• Antibiotics before and after surgery. Antibiotics are given within one hour of the start of surgery (usually once in the operating room) and continued at intervals for 24 hours following the procedure.
• Short operating time and minimal operating room traffic. Efficiency in the operation by your surgeon helps to lower the risk of infection by limiting the time the joint is exposed. Limiting the number of operating room personnel entering and leaving the room is thought to the decreased risk of infection.
• Use of strict sterile techniques and sterilization instruments. Care is taken to ensure the operating site is sterile, the instruments have been autoclaved (sterilized) and not exposed to any contamination, and the implants are packaged to ensure their sterility.
• Preoperative nasal screening for bacterial colonization. There is some evidence that testing for the presence of bacteria (particularly the Staphylococcus species) in the nasal passages several weeks prior to surgery may help prevent joint infection. In institutions where this is performed, those patients that are found to have Staphylococcus in their nasal passages are given an intranasal antibacterial ointment prior to surgery. The type of bacteria that is found in the nasal passages may help your doctors determine which antibiotic you are given at the time of your surgery.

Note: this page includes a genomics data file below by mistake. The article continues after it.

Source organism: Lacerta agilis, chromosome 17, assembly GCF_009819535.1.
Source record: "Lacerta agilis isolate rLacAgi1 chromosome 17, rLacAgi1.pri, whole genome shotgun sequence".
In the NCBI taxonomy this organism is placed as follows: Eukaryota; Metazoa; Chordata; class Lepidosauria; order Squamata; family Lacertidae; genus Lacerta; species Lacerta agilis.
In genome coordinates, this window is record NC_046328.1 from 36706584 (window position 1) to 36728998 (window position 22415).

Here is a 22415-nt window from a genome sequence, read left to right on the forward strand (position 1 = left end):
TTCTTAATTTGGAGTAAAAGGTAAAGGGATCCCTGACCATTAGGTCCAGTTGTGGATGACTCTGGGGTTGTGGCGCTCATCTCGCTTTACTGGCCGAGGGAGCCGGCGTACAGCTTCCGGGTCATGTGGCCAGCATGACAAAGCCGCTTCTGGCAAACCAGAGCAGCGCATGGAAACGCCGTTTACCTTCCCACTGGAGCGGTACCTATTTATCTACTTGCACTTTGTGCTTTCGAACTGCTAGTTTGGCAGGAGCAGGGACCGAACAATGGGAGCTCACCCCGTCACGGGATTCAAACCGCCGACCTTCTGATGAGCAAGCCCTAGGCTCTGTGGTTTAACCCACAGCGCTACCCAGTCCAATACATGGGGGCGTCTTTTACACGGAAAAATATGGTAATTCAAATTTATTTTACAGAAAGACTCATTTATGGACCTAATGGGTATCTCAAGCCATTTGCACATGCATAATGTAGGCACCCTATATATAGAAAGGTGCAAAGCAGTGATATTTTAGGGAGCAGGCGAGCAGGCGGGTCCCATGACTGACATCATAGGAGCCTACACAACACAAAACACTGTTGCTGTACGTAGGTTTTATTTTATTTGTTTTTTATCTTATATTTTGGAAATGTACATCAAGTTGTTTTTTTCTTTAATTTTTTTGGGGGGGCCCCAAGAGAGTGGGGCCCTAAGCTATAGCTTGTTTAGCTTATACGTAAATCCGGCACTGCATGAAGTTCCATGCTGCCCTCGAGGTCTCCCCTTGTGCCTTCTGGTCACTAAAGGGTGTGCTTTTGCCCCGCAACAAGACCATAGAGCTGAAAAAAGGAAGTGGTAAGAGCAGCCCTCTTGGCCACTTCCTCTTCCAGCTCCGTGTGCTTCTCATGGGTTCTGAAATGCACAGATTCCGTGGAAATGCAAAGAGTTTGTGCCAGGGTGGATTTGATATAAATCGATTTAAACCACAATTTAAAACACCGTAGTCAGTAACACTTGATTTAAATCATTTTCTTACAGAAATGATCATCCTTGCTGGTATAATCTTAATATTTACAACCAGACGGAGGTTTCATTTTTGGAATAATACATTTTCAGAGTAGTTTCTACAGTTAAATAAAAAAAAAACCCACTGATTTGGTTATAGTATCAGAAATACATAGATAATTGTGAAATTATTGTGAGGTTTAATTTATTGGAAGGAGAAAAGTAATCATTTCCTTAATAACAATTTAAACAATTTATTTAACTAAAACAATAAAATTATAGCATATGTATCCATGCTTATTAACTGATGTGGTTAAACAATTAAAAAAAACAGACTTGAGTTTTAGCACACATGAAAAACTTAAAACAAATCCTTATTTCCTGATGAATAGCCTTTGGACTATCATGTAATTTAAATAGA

• Preoperative chlorhexidine wash. There is also evidence that home washing with a chlorhexidine solution (often in the form of soaked cloths) in the days leading up to surgery may help prevent infection. This may be particularly important if patients are known to have certain types of antibiotic-resistant bacteria on their skin or in their nasal passages (see above). Your surgeon will talk with you about this option.
• Long-term prophylaxis. Surgeons sometimes prescribe antibiotics for patients who have had joint replacements before they undergo dental work. This is done to protect the implants from bacteria that might enter the bloodstream during the dental procedure and cause infection. The American Academy of Orthopaedic Surgeons has developed recommendations for when antibiotics should be given before dental work and for which patients would benefit. In general, most people do not require antibiotics before dental procedures. There is little evidence that taking antibiotics before dental procedures is effective at preventing infection.